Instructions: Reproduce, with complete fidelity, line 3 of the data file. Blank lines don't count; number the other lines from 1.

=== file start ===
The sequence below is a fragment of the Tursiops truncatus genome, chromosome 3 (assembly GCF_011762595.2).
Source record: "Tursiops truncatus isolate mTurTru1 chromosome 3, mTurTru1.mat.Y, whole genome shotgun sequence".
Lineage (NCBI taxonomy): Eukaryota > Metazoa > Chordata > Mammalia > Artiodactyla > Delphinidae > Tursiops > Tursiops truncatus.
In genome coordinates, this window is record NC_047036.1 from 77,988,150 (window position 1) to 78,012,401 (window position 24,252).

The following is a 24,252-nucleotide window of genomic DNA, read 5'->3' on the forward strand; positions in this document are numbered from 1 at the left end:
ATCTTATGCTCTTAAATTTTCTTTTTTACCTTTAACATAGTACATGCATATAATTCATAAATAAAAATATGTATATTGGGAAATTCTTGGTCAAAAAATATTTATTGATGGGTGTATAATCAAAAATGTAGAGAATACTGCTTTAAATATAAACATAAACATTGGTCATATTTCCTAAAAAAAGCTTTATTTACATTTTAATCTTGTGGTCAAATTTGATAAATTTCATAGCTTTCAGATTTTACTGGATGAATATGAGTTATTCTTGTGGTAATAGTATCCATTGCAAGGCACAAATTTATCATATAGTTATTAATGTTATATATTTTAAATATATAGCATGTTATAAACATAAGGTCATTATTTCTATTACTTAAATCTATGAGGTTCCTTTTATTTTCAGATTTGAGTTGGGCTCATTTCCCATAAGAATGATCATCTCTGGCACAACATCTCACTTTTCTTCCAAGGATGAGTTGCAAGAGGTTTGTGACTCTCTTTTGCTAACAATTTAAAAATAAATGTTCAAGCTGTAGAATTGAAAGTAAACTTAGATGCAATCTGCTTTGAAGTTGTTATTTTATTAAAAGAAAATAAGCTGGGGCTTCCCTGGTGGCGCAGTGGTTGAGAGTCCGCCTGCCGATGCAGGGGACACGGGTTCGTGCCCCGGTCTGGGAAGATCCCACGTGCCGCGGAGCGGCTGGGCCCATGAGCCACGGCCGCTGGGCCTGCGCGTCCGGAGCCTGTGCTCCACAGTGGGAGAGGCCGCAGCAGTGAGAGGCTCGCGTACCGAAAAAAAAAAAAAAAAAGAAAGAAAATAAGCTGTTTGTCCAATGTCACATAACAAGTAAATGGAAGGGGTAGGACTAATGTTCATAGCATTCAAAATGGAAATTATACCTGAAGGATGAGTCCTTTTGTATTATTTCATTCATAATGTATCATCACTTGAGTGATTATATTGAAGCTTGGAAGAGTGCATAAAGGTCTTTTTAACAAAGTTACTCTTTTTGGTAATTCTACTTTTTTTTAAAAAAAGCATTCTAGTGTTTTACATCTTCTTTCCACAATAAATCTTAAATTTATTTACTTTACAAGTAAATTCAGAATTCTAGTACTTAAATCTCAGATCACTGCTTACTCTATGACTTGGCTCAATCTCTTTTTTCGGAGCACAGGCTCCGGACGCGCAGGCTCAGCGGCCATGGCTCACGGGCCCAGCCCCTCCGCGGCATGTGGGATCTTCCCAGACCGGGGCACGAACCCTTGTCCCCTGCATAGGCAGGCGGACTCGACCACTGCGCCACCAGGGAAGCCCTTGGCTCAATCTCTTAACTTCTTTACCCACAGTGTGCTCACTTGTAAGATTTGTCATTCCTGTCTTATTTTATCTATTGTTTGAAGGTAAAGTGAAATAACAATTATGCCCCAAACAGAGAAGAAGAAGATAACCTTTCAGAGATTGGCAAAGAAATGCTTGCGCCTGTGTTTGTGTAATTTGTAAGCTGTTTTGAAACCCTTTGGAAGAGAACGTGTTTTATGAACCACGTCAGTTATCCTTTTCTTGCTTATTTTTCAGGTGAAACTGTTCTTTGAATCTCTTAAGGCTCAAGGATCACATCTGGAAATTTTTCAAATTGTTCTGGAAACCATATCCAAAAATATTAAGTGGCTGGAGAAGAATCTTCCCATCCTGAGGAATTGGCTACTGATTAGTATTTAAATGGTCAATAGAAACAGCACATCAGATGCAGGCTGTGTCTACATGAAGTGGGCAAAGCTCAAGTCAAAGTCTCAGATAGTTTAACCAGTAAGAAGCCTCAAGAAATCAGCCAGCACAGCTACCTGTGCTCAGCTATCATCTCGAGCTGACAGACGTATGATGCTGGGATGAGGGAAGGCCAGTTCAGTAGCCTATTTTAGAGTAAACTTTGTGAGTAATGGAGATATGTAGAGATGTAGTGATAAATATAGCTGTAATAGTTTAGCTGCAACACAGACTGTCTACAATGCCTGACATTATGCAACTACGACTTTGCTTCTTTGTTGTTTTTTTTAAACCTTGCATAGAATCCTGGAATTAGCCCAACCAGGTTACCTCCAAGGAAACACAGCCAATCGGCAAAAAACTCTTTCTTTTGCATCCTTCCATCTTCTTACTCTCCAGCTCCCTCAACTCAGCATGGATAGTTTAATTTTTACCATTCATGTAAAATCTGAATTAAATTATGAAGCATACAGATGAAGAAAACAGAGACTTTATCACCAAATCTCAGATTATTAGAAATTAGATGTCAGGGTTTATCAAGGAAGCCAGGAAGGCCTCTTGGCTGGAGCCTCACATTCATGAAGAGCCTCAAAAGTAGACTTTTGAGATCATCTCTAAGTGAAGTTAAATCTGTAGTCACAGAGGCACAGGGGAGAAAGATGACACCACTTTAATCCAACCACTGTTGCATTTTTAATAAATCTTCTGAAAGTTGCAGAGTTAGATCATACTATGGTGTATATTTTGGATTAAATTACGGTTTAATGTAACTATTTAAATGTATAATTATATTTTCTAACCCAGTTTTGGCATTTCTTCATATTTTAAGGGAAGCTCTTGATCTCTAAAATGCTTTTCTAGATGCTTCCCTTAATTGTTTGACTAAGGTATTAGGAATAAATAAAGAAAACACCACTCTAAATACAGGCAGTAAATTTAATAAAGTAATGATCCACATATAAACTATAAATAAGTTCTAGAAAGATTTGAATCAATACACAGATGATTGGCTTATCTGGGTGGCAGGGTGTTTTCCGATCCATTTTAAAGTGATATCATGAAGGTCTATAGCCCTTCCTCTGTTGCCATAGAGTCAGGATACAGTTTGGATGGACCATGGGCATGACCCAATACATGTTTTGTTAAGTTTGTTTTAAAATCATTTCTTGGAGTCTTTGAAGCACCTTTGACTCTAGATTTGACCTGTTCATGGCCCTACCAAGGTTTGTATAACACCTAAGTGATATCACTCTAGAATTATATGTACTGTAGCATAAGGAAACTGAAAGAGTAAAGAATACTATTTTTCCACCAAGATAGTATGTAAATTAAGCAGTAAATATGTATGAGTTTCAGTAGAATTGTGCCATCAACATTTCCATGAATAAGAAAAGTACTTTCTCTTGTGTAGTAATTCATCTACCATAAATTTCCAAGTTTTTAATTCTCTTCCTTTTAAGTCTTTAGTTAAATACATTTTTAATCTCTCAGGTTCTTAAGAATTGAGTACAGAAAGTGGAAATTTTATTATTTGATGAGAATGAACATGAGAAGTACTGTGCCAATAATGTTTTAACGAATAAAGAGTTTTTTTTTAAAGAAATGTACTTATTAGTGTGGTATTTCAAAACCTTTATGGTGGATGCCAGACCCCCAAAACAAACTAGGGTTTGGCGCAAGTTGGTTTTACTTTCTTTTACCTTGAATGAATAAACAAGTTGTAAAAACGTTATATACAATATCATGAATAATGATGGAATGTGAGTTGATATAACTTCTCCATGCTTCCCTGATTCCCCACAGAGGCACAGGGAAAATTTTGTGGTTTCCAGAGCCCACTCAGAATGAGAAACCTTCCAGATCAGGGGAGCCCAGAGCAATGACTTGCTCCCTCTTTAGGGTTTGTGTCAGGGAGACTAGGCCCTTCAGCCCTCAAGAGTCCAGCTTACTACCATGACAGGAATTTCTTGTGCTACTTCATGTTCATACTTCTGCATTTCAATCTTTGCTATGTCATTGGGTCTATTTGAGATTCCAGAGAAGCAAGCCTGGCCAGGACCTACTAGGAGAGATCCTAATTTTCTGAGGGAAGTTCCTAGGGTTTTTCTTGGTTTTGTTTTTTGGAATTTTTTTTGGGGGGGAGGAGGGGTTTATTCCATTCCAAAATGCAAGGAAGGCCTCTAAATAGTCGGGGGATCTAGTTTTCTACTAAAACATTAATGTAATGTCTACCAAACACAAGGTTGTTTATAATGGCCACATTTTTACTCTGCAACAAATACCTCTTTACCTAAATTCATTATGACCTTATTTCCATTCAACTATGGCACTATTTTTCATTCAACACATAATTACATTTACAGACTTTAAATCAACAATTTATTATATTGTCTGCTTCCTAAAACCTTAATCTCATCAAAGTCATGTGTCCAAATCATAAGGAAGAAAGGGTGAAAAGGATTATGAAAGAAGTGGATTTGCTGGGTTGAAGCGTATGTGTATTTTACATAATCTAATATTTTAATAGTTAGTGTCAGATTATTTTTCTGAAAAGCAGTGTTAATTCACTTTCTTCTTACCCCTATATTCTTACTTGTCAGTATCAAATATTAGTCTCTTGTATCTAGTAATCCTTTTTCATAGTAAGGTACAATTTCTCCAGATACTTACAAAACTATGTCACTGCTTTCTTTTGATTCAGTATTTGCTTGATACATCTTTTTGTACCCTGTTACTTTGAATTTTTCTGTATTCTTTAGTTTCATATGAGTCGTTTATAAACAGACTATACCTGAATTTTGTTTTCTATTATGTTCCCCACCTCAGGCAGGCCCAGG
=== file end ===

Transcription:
Lineage (NCBI taxonomy): Eukaryota > Metazoa > Chordata > Mammalia > Artiodactyla > Delphinidae > Tursiops > Tursiops truncatus.